Outdated Etiquette Rules That Seem Ridiculous To Us Today

There’s no doubt that displaying proper manners improves our relationship with people. But back in the nineteenth and early twentieth centuries, visiting at an inconvenient hour or fetching the wrong horse could land you in the social dumpster. In a world mostly devoid of cards and radios, people adhered to different social rules than we do today. Some may come off as just absurd–“too clean” is considered rude? No bowing to people in a window? Here are some of the most outdated and seemingly bizarre etiquette rules from the late nineteenth and early twentieth centuries.

Good gracious! What foul language lies ahead!

No Marriage After 3 p.m.!

The Wedding March by Edmund Blair Leighton Victorian marriage etiquette
© Fine Art Photographic Library / CORBIS / Corbis via Getty Images

Before the 1880s, marriage ceremonies were always held between 8 a.m. and 12 p.m. Legally–the state required those marriage times until 1886. As the nineteenth century rapidly approached, the time was extended to 3 p.m.

These hours had to do with the working schedule at the time. Many workers only received half a day off on Saturdays and Sundays, when most weddings were held. The celebration was expected to occur when most guests would be available. If it happened later, it would shape the couple as rude.

“Good Gracious!” Was A Swear Word

Widow, A (Une Veuve) Tissot, James Jacques Joseph, 1868 Victorian swear words
Picturenow / UIG via Getty Images

In 1883, Walter R. Houghton covered the basics of etiquette in his book American Etiquette and Rules of Politeness. As with any etiquette book, Houghton advised against foul language. But his definition of strong language included “The Dickens,” “Mercy,” and “Good Gracious.”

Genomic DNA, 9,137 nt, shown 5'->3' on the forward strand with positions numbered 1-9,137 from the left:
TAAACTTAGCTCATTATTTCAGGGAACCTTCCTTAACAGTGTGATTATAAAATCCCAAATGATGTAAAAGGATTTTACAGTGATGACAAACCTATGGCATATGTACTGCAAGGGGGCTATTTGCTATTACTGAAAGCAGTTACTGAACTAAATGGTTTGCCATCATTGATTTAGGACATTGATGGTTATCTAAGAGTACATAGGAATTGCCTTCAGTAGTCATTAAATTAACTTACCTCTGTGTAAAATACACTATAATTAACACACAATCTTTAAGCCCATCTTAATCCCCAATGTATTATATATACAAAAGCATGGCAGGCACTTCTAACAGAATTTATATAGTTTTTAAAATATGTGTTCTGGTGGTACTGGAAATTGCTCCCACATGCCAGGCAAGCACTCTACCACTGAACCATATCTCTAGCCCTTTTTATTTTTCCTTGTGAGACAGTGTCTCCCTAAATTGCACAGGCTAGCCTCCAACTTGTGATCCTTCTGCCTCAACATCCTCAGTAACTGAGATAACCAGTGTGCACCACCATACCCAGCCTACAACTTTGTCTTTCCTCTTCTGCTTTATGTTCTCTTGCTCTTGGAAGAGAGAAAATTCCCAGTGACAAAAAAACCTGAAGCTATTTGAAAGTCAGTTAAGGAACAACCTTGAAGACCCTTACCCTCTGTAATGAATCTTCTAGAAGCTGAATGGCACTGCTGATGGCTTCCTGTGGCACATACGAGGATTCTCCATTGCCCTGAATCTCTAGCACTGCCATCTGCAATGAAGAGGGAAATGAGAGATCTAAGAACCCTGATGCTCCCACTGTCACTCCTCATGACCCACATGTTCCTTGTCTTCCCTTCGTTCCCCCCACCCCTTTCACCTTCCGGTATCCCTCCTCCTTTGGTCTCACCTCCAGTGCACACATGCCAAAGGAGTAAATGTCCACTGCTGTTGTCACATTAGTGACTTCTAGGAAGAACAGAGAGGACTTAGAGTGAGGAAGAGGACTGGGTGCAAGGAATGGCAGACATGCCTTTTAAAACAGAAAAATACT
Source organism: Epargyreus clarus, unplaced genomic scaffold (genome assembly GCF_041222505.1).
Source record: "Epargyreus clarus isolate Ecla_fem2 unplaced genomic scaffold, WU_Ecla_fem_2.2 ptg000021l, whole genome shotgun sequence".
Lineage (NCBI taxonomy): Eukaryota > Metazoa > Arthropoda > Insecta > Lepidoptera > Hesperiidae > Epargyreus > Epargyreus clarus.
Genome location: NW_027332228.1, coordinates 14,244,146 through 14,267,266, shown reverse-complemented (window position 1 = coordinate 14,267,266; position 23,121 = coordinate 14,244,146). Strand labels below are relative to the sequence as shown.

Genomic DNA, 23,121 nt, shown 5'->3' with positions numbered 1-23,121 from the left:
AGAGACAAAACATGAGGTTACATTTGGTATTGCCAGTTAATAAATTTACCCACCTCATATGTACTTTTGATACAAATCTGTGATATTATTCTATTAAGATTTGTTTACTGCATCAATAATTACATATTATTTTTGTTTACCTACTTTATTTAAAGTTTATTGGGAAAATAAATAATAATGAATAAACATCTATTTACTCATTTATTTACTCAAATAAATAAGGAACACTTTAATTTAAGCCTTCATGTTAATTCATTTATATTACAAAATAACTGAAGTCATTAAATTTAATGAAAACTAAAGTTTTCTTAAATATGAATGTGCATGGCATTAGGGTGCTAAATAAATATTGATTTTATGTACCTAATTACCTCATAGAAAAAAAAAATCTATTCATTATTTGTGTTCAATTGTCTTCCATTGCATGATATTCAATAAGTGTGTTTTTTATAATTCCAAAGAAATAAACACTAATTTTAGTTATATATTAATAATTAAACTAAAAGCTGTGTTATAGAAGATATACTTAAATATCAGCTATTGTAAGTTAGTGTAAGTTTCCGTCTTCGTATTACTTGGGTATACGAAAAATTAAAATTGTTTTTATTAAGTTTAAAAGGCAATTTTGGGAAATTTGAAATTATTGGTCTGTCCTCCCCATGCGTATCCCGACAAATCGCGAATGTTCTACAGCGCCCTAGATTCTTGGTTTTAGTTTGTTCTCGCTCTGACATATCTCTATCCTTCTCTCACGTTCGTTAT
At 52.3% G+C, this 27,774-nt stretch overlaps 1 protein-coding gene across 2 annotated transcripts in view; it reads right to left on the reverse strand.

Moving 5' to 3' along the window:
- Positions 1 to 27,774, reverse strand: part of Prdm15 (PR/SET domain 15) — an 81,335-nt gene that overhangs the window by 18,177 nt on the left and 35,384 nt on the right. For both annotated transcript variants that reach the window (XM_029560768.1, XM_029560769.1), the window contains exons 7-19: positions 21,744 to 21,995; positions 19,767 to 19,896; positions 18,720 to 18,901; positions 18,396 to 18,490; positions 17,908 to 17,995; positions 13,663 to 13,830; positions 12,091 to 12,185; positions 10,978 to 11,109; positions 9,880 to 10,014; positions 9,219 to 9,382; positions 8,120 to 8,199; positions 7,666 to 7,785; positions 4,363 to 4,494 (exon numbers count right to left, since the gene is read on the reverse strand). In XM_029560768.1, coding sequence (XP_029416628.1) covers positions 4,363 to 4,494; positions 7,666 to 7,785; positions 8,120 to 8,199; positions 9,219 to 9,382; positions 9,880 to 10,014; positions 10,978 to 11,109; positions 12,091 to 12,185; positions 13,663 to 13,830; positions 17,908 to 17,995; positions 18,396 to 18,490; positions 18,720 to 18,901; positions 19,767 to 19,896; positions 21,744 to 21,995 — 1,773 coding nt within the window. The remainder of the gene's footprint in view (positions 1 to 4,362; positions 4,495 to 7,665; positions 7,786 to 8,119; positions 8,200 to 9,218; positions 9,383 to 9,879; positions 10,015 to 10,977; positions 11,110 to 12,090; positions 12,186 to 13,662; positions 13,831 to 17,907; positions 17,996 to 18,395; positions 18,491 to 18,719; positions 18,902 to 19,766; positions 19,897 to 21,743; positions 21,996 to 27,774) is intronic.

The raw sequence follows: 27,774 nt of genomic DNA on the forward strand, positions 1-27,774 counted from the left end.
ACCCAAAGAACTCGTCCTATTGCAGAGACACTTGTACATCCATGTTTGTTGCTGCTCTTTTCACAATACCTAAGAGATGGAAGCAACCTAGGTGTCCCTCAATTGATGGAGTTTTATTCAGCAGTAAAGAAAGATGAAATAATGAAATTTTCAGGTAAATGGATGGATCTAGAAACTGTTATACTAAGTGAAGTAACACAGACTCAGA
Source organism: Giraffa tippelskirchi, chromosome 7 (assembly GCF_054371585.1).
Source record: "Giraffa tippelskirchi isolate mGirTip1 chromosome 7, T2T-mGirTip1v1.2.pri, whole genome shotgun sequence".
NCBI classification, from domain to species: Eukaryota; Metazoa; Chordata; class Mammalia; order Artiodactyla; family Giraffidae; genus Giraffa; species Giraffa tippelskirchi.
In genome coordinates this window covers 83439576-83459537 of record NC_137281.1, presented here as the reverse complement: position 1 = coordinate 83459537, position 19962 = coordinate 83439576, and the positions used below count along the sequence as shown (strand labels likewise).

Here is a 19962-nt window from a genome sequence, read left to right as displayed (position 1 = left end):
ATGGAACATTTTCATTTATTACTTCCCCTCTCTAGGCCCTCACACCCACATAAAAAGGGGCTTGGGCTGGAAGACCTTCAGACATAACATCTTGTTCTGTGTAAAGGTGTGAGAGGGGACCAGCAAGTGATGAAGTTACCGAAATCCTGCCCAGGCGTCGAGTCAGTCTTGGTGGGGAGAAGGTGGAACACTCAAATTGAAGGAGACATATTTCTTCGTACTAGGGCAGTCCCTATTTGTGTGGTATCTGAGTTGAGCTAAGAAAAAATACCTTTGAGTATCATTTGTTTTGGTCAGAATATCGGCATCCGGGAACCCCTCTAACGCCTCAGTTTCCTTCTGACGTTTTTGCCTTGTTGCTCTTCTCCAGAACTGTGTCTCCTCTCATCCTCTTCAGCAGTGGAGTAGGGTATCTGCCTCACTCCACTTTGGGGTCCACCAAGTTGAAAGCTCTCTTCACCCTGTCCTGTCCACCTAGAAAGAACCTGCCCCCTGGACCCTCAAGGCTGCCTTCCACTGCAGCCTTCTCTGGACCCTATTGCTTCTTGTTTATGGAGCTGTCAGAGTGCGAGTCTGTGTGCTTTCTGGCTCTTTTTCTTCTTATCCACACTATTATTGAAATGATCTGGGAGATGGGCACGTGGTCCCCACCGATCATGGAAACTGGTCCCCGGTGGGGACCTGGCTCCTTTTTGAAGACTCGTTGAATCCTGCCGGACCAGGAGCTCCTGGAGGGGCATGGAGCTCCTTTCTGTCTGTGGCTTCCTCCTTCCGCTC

“If you are surprised or astonished, suppress the fact,” Houghton writes. “Such expressions border closely on profanity.” Other offensive expressions of surprise that Houghton didn’t provide include “Doggone,” “By gum” (similar to “by God”), and “Cripes!”

You picked THAT horse? How rude can you be?

Men, Fetch My Horse

Couple Standing Next to Horse Undated. Men Women Victorian horse etiquette
Getty Images

Before automobiles extended to the masses around 1908, most people traveled by horse. Should a couple decide the ride, the man had to choose the lady’s horse. On top of that, the man had to carefully select the right horse–one with a secure saddle and gentle temper that the woman could easily manage.

It was also considered impolite to keep a woman waiting too long in her “riding costume.” So the man had to pick the horse both quickly and correctly. If the horse turned out “wrong,” it would reflect poorly on his judgment.

Sing For The Crowd, When They Want You To

Rouget de Lisle chantant la Marseillaise singing party etiquette twentieth century nineteenth century
API / Gamma-Rapho via Getty Images

In the early 1900s, most households did not yet have home radios. To entertain family and guests, they would sing or play instruments. If a person were asked to play, it was considered “a mark of vanity” to show anxiety or hesitation. Waiting to be urged or make a decision would label one as rude.

A person could turn down the request to entertain, but to remain polite, they had to refuse sternly and immediately. On top of that, if a guest performed, a host was expected to ask them again later the same evening, so they would not feel underappreciated.

The standards of fashion women had to follow remained vague, to put it lightly.

Be Clean–But Not Too Clean

woman-reading-a-book-around-1910-58002
Reddit / u/Souhondron